Mars might be the Red Planet, but its atmosphere glows green.
The effect is called airglow (or dayglow or nightglow, depending on the hour), and it occurs on Earth, too. While it shares some similarities with the northern lights (or aurora) here on our planet, it’s a different phenomenon with different causes. Nightglow, in particular, “occurs when two oxygen atoms combine to form an oxygen molecule,” according to ESA.
Scientists have suspected Mars to have airglow for some 40 years, but the first observation only occurred a decade ago by ESA’s Mars Express orbiter, which detected the phenomenon in the infrared spectrum. Then, in 2020, scientists observed the phenomenon in visible light using TGO, but in Martian daylight rather than at night. Now, we’ve seen the phenomenon at night via TGO.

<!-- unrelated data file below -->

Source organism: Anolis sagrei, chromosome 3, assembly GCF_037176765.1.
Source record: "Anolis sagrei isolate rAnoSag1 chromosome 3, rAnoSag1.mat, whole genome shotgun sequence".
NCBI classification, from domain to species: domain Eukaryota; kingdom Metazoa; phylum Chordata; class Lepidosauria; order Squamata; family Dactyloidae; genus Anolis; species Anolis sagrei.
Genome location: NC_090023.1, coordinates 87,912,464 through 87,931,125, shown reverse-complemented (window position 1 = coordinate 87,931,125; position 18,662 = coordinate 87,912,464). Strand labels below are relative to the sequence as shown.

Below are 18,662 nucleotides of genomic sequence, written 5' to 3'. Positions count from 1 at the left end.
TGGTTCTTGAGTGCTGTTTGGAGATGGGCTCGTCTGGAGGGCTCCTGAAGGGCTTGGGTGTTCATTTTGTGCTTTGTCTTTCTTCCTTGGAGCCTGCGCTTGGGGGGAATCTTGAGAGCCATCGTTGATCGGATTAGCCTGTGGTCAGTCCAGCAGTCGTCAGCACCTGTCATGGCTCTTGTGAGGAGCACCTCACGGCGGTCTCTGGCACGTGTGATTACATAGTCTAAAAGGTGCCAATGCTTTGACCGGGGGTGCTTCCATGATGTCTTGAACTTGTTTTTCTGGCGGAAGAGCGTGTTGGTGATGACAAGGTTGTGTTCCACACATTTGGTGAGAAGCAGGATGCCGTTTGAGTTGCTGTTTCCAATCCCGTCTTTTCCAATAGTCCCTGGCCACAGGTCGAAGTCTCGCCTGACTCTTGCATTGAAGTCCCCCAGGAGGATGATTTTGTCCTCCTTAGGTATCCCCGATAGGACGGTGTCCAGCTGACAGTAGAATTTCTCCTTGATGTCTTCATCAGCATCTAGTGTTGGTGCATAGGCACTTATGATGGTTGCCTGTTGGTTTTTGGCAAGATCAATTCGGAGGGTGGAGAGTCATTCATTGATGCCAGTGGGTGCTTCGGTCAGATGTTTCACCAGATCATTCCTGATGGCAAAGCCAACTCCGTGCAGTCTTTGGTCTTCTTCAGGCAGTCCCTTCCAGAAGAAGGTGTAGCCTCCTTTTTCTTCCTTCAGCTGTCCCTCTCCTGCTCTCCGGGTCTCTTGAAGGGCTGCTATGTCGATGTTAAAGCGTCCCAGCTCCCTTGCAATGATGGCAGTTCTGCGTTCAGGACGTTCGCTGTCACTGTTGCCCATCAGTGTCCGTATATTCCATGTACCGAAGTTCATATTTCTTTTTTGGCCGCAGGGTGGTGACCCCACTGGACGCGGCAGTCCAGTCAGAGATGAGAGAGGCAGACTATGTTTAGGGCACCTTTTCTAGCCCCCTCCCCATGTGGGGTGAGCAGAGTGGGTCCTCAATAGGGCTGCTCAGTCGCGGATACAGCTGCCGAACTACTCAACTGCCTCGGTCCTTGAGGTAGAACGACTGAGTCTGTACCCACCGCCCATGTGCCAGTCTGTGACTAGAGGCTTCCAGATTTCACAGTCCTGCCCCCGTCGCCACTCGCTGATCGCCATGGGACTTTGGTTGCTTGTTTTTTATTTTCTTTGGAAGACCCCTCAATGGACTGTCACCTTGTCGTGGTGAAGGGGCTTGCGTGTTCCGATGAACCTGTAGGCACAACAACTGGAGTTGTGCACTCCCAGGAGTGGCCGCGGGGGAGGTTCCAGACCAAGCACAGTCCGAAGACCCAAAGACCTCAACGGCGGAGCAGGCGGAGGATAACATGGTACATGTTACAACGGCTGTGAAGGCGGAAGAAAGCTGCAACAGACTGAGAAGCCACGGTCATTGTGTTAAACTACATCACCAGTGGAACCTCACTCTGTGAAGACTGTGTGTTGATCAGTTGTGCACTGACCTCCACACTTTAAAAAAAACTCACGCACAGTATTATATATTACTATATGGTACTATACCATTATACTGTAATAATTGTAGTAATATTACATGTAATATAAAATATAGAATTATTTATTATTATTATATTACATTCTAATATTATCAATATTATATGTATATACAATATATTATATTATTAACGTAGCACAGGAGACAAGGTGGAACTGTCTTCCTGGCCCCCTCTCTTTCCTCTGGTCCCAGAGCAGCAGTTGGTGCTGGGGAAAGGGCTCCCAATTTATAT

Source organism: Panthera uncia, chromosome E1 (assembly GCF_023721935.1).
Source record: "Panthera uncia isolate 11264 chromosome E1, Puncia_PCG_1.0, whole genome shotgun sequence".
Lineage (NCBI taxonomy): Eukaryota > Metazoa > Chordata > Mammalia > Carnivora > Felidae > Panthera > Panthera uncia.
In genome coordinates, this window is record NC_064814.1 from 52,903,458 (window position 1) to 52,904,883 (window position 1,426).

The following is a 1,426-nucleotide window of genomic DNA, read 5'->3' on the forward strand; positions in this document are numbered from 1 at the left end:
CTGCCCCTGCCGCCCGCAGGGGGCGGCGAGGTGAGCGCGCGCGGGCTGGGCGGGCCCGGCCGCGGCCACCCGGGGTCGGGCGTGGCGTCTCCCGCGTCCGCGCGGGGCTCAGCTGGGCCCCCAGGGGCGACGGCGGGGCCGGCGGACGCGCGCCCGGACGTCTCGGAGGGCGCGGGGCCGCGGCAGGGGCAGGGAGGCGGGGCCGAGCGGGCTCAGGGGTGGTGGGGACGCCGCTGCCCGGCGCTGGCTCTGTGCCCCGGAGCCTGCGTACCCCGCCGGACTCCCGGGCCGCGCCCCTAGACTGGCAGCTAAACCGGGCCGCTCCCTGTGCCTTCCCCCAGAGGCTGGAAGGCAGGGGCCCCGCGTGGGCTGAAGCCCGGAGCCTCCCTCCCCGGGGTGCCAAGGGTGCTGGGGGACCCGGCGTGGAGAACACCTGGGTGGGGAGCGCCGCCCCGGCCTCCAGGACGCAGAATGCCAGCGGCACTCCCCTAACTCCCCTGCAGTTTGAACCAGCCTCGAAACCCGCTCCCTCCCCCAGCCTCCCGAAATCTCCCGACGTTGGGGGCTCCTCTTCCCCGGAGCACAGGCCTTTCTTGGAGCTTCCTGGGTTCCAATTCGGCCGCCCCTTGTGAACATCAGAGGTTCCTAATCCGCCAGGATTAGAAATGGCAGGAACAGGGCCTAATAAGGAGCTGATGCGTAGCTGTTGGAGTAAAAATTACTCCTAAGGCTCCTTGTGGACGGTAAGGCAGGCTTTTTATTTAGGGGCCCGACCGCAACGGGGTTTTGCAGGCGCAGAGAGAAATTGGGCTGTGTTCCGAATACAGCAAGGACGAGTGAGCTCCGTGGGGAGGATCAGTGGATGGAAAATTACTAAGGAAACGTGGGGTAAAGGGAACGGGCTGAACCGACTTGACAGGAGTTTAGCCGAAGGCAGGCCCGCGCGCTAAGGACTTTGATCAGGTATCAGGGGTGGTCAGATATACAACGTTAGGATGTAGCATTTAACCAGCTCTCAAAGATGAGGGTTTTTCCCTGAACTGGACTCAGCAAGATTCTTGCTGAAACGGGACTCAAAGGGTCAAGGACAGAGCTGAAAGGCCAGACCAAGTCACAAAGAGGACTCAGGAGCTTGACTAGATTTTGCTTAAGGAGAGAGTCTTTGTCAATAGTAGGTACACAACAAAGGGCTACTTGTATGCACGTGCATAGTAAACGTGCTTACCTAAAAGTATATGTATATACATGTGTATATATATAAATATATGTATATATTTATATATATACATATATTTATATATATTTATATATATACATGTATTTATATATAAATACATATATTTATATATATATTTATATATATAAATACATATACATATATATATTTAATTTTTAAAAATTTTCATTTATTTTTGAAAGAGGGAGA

“These new observations are unexpected and interesting for future journeys to the Red Planet,” ULiège planetologist Jean-Claude Gérard,” said in an ESA statement. “The intensity of the night glow in the polar regions is such that simple and relatively inexpensive instruments in Martian orbit could map and monitor atmospheric flows.
A future ESA mission could carry a camera for global imaging. In addition, the emission is sufficiently intense to be observable during the polar night by future astronauts in orbit or from the Martian ground’.
This article originally appeared here and was republished with permission.